In Serbian St George's Day is called Đurđevdan (Cyrillic: Ђурђевдан) and is celebrated on 6 May every year, as the Serbian Orthodox Church uses the Julian, Old Style Calendar. St George's Day is one of the most common Slavas (family patron day) among the Serbs, celebrated not only in Serbia, but also in Montenegro, Republika Srpska and other Serbian lands. Đurđevdan is also celebrated by both Orthodox and Muslim Roma and Muslim Gorani. Đurđevdan is celebrated, especially, in the areas of Raška in Serbia. Apart from being the Slava of many families, St George's Day is marked by morning picnics, music, and folk dances.

Bosnia and Herzegovina

In Bosnia and Herzegovina St George's Day is also called Đurđevdan and is celebrated by Bosnian Serbs and Roma (both Orthodox and Muslim), but also has been celebrated by the other ethnic groups in Bosnia and Herzegovina. Đurđevdan's widespread appeal can be seen in the folk song Đurđevdan popularised by Bijelo Dugme as well as Meša Selimović's novel Death and the Dervish.

Albania and Kosovo

In Albania and Kosovo , St George's day is celebrated among Albanians as a day of joy and believing in God; people will go out and build a fire and play around it, and they will bless their houses, fields, their children and everything around them with water as if it were holy water. St George's Day in Albania and Kosovo is celebrated on 6 May and is called Shën Gjergji or Shëngjergji and is a day where people celebrate the blessing of God.[citation needed]


Russian Orthodox Church, which uses Julian Calendar, has two important feasts of Saint George. Besides 23 April (6 May Gregorian Calendar) feast, common for all Christendom, Russians also celebrate the anniversary of the dedication of the Church of St George in Kiev by Yaroslav I the Wise (1051) of 26 November (Julian Calendar), which currently falls on 9 December. One of the Russian forms of the name George being Yuri, the two feasts are popularly known as Vesenniy Yuriev Den (Yuri's Day in the Spring) and Osenniy Yuriev Den (Yuri's Day in the Fall).


The Scout movement has been celebrating St George's Day on 23 April since its first years, and St George is the patron saint of many other organizations.

References in literature

In the book Dracula by Bram Stoker, evil things are said to occur on St George's Day, beginning at midnight. The date of St George's Day presented in the book, 5 May (on the Western, Gregorian Calendar), is St George's Day as observed by the Eastern Orthodox churches.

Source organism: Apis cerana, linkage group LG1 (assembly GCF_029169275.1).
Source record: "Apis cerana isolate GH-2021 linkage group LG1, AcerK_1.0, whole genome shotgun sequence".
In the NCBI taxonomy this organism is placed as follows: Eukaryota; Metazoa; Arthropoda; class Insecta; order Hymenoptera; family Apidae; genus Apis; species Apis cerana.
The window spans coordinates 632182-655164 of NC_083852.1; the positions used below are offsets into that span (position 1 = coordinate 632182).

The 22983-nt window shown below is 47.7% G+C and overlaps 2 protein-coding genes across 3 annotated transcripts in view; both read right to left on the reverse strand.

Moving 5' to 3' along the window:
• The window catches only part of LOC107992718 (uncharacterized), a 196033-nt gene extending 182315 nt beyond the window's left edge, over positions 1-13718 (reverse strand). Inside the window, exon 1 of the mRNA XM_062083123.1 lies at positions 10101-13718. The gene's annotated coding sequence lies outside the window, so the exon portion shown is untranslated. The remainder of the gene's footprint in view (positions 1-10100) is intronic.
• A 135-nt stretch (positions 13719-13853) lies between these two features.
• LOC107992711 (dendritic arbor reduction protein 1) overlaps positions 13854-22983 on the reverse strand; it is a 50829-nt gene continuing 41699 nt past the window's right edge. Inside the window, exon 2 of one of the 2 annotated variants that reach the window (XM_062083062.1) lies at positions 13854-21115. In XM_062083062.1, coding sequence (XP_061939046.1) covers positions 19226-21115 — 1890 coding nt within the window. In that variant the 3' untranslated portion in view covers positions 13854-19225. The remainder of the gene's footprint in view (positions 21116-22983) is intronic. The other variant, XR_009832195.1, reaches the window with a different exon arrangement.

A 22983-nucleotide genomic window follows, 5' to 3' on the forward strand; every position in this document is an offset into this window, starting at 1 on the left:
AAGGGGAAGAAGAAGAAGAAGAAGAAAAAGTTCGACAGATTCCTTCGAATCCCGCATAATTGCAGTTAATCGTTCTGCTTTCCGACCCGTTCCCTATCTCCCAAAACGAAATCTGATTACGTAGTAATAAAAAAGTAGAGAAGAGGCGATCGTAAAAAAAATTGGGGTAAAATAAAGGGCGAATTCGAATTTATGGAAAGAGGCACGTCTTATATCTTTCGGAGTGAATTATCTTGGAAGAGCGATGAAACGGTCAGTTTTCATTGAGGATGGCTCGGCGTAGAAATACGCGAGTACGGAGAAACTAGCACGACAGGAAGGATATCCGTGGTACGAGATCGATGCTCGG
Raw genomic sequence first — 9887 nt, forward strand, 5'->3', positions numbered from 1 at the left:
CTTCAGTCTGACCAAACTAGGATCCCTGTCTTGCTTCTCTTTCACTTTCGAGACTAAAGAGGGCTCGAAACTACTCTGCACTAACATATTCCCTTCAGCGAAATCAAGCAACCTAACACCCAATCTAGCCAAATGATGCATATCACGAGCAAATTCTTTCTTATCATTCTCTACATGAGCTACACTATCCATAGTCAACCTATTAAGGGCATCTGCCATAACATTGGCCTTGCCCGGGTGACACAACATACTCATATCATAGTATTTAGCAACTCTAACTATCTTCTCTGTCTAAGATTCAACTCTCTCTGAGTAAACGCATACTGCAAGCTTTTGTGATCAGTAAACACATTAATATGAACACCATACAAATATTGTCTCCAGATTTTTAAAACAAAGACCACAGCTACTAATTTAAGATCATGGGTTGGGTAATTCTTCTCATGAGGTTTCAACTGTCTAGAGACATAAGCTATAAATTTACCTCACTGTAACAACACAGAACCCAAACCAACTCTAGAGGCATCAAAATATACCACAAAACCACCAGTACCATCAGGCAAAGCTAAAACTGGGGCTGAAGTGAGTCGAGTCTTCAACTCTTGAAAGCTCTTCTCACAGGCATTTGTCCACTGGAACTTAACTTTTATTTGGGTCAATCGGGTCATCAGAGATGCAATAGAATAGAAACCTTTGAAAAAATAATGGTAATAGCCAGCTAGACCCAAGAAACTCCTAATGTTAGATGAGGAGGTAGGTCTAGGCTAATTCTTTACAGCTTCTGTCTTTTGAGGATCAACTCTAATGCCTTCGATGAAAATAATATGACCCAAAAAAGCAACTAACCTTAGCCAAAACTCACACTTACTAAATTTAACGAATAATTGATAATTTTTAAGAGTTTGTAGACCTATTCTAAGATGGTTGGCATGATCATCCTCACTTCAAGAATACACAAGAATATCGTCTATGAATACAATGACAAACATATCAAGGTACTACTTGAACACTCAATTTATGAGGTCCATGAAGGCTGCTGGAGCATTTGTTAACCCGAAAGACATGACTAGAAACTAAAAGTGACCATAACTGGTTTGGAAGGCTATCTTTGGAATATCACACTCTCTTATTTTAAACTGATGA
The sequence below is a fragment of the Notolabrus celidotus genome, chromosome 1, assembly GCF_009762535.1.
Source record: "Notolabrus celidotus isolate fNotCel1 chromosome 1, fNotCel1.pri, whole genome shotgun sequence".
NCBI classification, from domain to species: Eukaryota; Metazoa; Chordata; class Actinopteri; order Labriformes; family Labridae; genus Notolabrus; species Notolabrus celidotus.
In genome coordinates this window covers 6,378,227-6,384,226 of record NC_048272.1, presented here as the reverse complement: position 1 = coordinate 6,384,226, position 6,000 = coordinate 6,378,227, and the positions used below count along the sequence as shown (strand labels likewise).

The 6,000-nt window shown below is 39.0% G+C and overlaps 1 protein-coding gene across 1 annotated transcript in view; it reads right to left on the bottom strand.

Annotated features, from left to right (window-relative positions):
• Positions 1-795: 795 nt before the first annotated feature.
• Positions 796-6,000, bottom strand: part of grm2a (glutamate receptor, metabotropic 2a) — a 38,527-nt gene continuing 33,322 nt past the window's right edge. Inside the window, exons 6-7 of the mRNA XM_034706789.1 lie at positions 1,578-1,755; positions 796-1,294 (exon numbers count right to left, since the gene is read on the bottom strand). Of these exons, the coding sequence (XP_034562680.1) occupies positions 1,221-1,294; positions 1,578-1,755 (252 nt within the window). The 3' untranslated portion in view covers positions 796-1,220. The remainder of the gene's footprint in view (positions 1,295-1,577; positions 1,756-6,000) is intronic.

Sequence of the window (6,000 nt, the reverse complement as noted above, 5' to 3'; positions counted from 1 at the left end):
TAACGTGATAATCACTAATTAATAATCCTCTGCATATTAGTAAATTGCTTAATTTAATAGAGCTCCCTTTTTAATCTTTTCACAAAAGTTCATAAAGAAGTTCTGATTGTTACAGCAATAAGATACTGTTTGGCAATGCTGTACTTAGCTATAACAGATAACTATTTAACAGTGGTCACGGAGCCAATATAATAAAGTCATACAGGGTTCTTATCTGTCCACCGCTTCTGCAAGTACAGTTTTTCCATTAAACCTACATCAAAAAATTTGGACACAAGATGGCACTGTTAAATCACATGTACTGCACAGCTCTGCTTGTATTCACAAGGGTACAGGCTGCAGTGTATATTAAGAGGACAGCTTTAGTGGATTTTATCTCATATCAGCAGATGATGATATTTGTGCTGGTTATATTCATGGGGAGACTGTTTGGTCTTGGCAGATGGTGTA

(Excerpt from Dracula, 1897) "Do you know what day it is?" I answered that it was the fourth of May. She shook her head as she said again: "Oh, yes! I know that, I know that! but do you know what day it is?" On my saying that I did not understand, she went on: "It is the eve of St. George's Day. Do you not know that tonight, when the clock strikes midnight, all the evil things in the world will have full sway?"

Jerusalem (play) The play "Jerusalem" (2009) by Jez Butterworth takes place on St George's Day, 23 April, also the birthday and deathday of William Shakespeare.


  1. ^ The Church of England (2011-04-22). "The Calendar: Rules to Order the Christian Year". Common Worship. Retrieved 2011-04-22.
  2. ^ The Church of England (2011-04-22). "The Calendar: Table of Transferences". Common Worship. Retrieved 2011-04-22.
  3. ^ a b The Catholic Church in England and Wales (2011-04-22). "Liturgical Calendar: May 2011." Liturgy and Ordo 2010–2011. Retrieved 2011-04-22.
  4. ^ Funk & Wagnalls New Standard Dictionary of the English Language (New York, 1943, p. 1023).
  5. ^ a b c d e f "Religions – Christianity: Saint George". BBC. 31 July 2009. Retrieved 17 October 2011. 
  6. ^ a b c d e f [1][dead link]
  7. ^ "Froissart: The English in Portugal Mutiny". Retrieved 17 October 2011. 
  8. ^ Tradition English Festivals
  9. ^ "A History of Saint Goerge". Retrieved 17 October 2011. 
  10. ^ "A History of Saint Goerge". Retrieved 17 October 2011. 
  11. ^ McSmith, Andy (23 April 2009). "Who is St George?". The Independent (London). Retrieved 2010-04-23. 
  12. ^ "How to celebrate St Georges Day – celebration event". 6 November 2007. Retrieved 17 October 2011. 
  13. ^ Crutchlow, Dayle (2006-07-05). "Hands off our patron saint, by George!". Coventry Telegraph. Retrieved 2008-08-17. 
  14. ^ A new Patron Saint of England? (2008-06-26). "Suffolk – Community – A new Patron Saint of England?". BBC. Retrieved 2010-04-23. 
  15. ^ "Radio 4 – Today – St Alban". BBC. Retrieved 2010-04-23. 
  16. ^ The Church of England (2011-04-22). "The Calender: Rules to Order the Christian Year". Common Worship. Retrieved 2011-04-22.
  17. ^ The Church of England (2011-04-22). "The Calender: Table of Transferences". Common Worship. Retrieved 2011-04-22.